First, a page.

Why are there 500 euro banknotes

Why are there no more 500 euro bills as of today?

Published on April 26, 2019
More than half of German citizens do not want to do without cash. As of today, however, at least the 500 euro note is increasingly disappearing from the wallet. We have received questions from our readers about what will happen to the 500s, why it was decided to abolish it at all and what is happening with the other banknotes. You can find the answers here.

Why is the 500 euro note being abolished?

The European Central Bank (ECB) is the monetary authority of the euro zone and is therefore responsible for the end of the 500 euro note. She wants the abolition Curb terrorist financing, drug trafficking and money laundering. So it was previously possible to easily store and transport large sums of money. This should now be made much more difficult for criminals.

In addition, the In any case, 500 euro notes are hardly ever present in everyday life. A good 500 million banknotes were in circulation in the euro area at the end of 2018. That doesn't even correspond to one ticket per EU citizen. For comparison: at the same point in time, 10 billion of the 50 euro note were spent around 20 times more. Many shops also do not accept the 500 as a means of payment.

Will the previous 500 euro bills remain valid?

For consumers, the abolition of the 500 euro note has initially no consequences. "The 500 euro note will always keep its value and can be exchanged for an unlimited period at the national banks," announced the ECB. The 500 remains a valid means of payment and exchange.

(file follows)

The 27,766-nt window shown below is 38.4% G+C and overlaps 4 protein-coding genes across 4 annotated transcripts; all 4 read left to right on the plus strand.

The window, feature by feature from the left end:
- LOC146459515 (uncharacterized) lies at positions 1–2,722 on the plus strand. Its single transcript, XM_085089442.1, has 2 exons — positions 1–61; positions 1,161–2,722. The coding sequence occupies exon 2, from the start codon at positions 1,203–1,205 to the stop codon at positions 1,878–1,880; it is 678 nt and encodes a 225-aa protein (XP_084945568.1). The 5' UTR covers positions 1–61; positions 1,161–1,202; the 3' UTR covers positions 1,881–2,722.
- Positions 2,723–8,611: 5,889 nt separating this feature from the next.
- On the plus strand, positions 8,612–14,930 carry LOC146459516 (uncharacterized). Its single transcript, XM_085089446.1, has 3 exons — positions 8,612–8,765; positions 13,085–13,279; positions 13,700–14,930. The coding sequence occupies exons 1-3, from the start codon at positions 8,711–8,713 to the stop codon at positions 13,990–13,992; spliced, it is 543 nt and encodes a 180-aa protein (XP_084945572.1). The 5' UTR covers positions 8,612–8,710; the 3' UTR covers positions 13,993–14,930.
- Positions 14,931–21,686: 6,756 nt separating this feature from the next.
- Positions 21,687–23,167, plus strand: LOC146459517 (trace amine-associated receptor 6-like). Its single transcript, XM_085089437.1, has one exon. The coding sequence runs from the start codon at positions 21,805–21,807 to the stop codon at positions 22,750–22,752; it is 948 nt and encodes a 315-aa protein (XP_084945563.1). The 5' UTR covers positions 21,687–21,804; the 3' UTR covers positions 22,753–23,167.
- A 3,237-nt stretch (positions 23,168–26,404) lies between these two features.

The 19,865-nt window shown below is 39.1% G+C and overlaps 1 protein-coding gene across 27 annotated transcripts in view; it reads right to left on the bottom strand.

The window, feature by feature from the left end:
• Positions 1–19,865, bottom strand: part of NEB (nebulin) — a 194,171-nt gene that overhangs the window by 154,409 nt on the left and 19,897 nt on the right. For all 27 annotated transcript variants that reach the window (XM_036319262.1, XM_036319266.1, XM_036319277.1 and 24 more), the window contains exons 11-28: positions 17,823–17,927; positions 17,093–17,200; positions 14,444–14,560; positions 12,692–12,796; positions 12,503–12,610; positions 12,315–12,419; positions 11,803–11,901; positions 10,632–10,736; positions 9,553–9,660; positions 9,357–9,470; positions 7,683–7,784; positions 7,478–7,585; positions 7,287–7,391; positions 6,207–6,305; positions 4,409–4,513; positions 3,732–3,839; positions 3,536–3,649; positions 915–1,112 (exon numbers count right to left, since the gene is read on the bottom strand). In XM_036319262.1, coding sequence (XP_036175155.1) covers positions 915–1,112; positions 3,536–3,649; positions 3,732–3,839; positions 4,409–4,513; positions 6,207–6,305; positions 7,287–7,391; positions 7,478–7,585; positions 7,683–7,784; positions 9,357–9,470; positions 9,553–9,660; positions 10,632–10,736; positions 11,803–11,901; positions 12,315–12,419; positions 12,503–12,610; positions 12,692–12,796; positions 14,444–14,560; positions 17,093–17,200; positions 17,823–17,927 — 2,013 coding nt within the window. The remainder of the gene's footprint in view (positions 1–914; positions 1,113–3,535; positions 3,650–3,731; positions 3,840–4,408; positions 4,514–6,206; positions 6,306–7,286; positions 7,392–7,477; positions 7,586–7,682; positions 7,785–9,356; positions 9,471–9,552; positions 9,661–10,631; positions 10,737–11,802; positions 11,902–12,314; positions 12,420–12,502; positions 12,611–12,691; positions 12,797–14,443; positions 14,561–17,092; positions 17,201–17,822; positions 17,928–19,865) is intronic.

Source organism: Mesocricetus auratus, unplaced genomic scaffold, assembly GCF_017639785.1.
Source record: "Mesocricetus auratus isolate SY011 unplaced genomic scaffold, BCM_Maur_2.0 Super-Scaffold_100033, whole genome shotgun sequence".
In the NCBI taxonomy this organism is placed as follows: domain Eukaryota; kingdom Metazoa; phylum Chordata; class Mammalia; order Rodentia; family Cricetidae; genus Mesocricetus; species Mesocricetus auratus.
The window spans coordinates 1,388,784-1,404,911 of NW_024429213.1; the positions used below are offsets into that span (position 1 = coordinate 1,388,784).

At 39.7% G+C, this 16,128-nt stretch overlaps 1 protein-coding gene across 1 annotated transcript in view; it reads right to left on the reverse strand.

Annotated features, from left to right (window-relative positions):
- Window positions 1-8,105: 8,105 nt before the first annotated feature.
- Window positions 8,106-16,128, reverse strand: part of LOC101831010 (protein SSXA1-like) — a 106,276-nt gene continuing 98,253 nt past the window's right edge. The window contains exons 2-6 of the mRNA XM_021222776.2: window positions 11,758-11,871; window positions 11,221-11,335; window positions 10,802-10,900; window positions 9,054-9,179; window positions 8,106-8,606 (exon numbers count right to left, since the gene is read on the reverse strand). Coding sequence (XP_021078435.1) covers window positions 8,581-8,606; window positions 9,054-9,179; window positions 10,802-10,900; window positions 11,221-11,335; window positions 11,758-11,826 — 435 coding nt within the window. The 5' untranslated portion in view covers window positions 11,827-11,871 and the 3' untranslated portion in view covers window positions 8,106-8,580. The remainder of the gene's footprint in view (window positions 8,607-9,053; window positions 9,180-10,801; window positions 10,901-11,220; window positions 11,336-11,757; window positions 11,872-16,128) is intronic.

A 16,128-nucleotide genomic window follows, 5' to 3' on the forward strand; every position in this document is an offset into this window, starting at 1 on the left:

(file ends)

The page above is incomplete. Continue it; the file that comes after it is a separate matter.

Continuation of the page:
Is there a threat of the abolition of cash in Germany?

According to surveys, more than half of German citizens cannot imagine doing without coins and bills. However, the concern that the abolition of the 500 euro note could lead to the complete end of cash is unfounded. In its decision, the ECB made it clear that the remaining bills untouched stay.

However, it looks different with the cent coins. With Belgium, Finland, Ireland, Italy and the Netherlands five countries in the euro zone already have the 1 and 2 cent coins abolished. There it is rounded to the nearest 5 cents. The Federal Ministry of Finance, on the other hand, is currently making no move to abolish the small cent coins.

Will there be new notes from other banknotes in the future?

Since 2013, the euro bills have been gradually replaced by new banknotes. There are now new editions of the 5, 10, 20 and 50 euro notes. Next are End of May 2019 the 100 and 200 euro notes on it. You will now receive a watermark, a portrait window and a so-called "satellite hologram", which is supposed to make it particularly forgery-proof.

In addition, the new 100 and 200 euro bills are being reduced to the size of the 50s so that they fit better in the wallet. Unlike the current 5 and 10 euro bills, however, they are not painted, as they change hands much less often and are therefore less stressed.

Who is criticizing the end of the 500 euro note?

The abolition of the 500 euro note is controversial. Critics complain that criminals are hardly deterred by the end of a banknote. Also the Curbing counterfeit money is not achieved with this measure. In Germany, for example, there are only around 1,000 fake 500s. They make up just two percent of the total volume of counterfeit money. The front runner with over 40,000 counterfeit banknotes is the 50 euro note.

In addition to the low benefit, according to critics, also arise high costs through the end of the 500 euro note. Because in the long run hundreds of millions of purple banknotes will be exchanged. The production of a note costs eight to nine cents. Since numerous new banknotes have to be printed for the exchange of a 500, the ECB reckons with costs of at least half a billion euros.